Trial Court Op. at 8.
Appellant first contends that since his stated intention was to beat up the deceased, rather than to kill him, there was insufficient evidence to establish his intention to kill Cunerd, as required for conviction of murder of the first degree.
Section 2502 of the Crimes Code provides in relevant part: Murder of the first degree. — A criminal homicide constitutes murder of the first degree when it is committed by an intentional killing.
. . . . .
"Intentional killing." Killing by means of poison, or by lying in wait, or by any other kind of willful, deliberate and premeditated killing. 18 Pa.Cons.Stat.Ann. § 2502 (Purdon 1983).
As we stated in Commonwealth v. Taylor:
. . . In reviewing the sufficiency of the evidence, we must view the evidence presented and all reasonable inferences taken therefrom in the light most favorable to the Commonwealth, as verdict winner. The test is whether the evidence, thus viewed, is sufficient to prove guilt beyond a reasonable doubt. The credibility of witnesses and the weight to be accorded the evidence produced are matters within the province of the trier of fact; the fact finder is free to believe all, some, or none of the evidence.
324 Pa. Super. 420, 422, 471 A.2d 1228, 1229 (1984) (citations omitted); See also Commonwealth v. Hughes, 521 Pa. 423, 434, 555 A.2d 1264 (1989). With this standard in mind, we review appellant's claim.
The Pennsylvania Crimes Code provides that for liability to attach for an offense, the offense must be committed by the person's own conduct or by the conduct of another person for which he is legally accountable, or both. 18 Pa.Cons.Stat.Ann. § 306(a) (Purdon 1983). A person is legally accountable for the conduct of another if "he is an accomplice of such other person in the commission of the offense." 18 Pa.Cons.Stat.Ann. § 306(b) (Purdon 1983). A person is an accomplice of another person if "with the intent of promoting or facilitating the commission of the offense, he: . . . aids or agrees or attempts to aid such other person in planning or committing it. . . . 18 Pa.Cons.Stat.Ann. § 306(c) (Purdon 1983).
Thus, to be convicted as an accomplice of the crime of murder of the first degree, a two-step analysis is required. The first step is to consider whether an accused possessed the requisite criminal intent. An accomplice's conduct need not result in the ultimate criminal offense. Commonwealth v. Bridges, 475 Pa. 535, 539-541, 381 A.2d 125, 128 (1977). Rather, an accomplice is equally criminally liable for the acts of another if he acts "with the intent of promoting or facilitating the commission of an offense," and agrees or aids or attempts to aid such other person in either planning or committing the criminal offense. Commonwealth v. Driver, 343 Pa. Super. 13, 15-17, 493 A.2d 778, 779-80 (1985); See also Commonwealth v. Everett, 297 Pa. Super. 320, 327, 443 A.2d 1142, 1145 (1982); Bridges, 475 Pa. at 539-541, 381 A.2d at 128. Thus in the instant case, because the appellant has been convicted of murder of the first degree, the Commonwealth must have presented sufficient evidence to establish that he possessed the specific intent to facilitate the crime of murder.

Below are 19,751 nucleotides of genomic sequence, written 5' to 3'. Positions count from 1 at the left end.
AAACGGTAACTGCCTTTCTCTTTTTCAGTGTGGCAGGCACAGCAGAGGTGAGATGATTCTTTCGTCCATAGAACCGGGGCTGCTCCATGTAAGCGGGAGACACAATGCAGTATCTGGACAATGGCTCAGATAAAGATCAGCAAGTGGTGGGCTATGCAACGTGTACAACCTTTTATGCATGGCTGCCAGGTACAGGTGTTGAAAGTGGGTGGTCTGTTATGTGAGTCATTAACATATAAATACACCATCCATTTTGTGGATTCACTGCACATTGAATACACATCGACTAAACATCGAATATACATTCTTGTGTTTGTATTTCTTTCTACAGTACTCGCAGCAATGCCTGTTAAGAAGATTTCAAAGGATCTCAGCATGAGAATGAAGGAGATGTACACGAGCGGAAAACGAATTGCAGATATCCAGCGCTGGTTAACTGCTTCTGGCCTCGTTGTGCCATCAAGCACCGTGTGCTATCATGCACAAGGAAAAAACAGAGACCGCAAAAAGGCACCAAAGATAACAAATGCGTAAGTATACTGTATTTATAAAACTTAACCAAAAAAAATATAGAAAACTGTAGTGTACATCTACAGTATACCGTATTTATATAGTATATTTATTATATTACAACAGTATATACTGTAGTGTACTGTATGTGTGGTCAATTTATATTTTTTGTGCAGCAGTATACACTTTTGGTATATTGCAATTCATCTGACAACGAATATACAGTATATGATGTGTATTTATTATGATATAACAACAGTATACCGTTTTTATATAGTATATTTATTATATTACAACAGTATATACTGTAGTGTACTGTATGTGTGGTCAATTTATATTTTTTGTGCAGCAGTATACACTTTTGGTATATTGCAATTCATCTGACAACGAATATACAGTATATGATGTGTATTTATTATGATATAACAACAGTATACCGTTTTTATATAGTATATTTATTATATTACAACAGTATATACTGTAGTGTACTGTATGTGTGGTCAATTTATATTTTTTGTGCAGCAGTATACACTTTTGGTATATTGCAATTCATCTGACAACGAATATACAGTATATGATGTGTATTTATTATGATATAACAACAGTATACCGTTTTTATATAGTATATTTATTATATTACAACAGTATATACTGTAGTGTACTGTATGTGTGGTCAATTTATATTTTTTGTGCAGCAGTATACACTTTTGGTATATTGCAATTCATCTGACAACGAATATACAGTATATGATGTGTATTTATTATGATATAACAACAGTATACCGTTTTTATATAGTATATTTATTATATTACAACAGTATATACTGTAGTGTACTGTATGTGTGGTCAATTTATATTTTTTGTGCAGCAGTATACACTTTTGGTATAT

The next step is to examine the actions of the accused to determine whether such actions rise to the level of criminal activity, such that the accused has promoted or facilitated the commission of the crime, and, thus, may be held responsible as an accomplice to another's acts and the consequences of such acts. Commonwealth v. Vaughn, 459 Pa. 35, 37-39, 326 A.2d 393, 394 (1974). In order to establish the appellant's guilt on an accomplice theory, no agreement is required. Commonwealth v. Graves, 316 Pa. Super. 484, 489-91, 463 A.2d 467, 470 (1983). Rather, the only requirement is that the accomplice have aided the principal. 18 Pa.Cons.Stat.Ann. § 306(b) (Purdon 1983). Graves, 316 Pa.Super. at 489-91, 463 A.2d at 470. It is well settled that this requirement is satisfied by "[t]he least degree of concert or collusion" between the accomplice and the principal. Commonwealth v. Coccioletti, 493 Pa. 103, 109, 425 A.2d 387, 390 (1981); Commonwealth v. Mobley, 467 Pa. 460, 463-64, 359 A.2d 367, 369 (1976); Vaughn, 459 Pa. at 38-39, 326 A.2d at 395; Commonwealth v. Strantz, 328 Pa. 33, 33, 195 A.2d 75, 75 (1937); Rogers v. Hall, 4 Watts 359, 361 (1835); Graves, 316 Pa.Super. at 489-91, 463 A.2d at 470 (1983).